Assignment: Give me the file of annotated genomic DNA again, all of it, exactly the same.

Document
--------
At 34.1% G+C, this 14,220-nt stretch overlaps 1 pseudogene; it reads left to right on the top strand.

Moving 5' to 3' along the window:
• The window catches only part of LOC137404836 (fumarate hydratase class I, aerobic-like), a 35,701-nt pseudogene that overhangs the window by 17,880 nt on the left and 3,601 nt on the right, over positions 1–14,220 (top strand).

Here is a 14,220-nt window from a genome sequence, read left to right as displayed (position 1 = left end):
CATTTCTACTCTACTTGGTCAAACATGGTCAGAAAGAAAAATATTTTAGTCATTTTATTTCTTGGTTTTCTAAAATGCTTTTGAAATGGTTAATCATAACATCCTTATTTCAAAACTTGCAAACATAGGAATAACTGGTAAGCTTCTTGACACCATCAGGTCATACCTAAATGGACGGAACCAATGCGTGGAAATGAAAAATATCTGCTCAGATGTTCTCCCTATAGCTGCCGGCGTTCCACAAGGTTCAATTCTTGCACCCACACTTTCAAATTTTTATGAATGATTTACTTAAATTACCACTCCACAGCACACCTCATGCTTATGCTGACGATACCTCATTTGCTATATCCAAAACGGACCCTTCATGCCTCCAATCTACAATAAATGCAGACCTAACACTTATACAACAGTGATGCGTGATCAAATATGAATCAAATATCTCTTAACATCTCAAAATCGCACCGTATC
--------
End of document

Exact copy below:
At 34.1% G+C, this 14,220-nt stretch overlaps 1 pseudogene; it reads left to right on the top strand.

Moving 5' to 3' along the window:
• The window catches only part of LOC137404836 (fumarate hydratase class I, aerobic-like), a 35,701-nt pseudogene that overhangs the window by 17,880 nt on the left and 3,601 nt on the right, over positions 1–14,220 (top strand).

Here is a 14,220-nt window from a genome sequence, read left to right as displayed (position 1 = left end):
CATTTCTACTCTACTTGGTCAAACATGGTCAGAAAGAAAAATATTTTAGTCATTTTATTTCTTGGTTTTCTAAAATGCTTTTGAAATGGTTAATCATAACATCCTTATTTCAAAACTTGCAAACATAGGAATAACTGGTAAGCTTCTTGACACCATCAGGTCATACCTAAATGGACGGAACCAATGCGTGGAAATGAAAAATATCTGCTCAGATGTTCTCCCTATAGCTGCCGGCGTTCCACAAGGTTCAATTCTTGCACCCACACTTTCAAATTTTTATGAATGATTTACTTAAATTACCACTCCACAGCACACCTCATGCTTATGCTGACGATACCTCATTTGCTATATCCAAAACGGACCCTTCATGCCTCCAATCTACAATAAATGCAGACCTAACACTTATACAACAGTGATGCGTGATCAAATATGAATCAAATATCTCTTAACATCTCAAAATCGCACCGTATC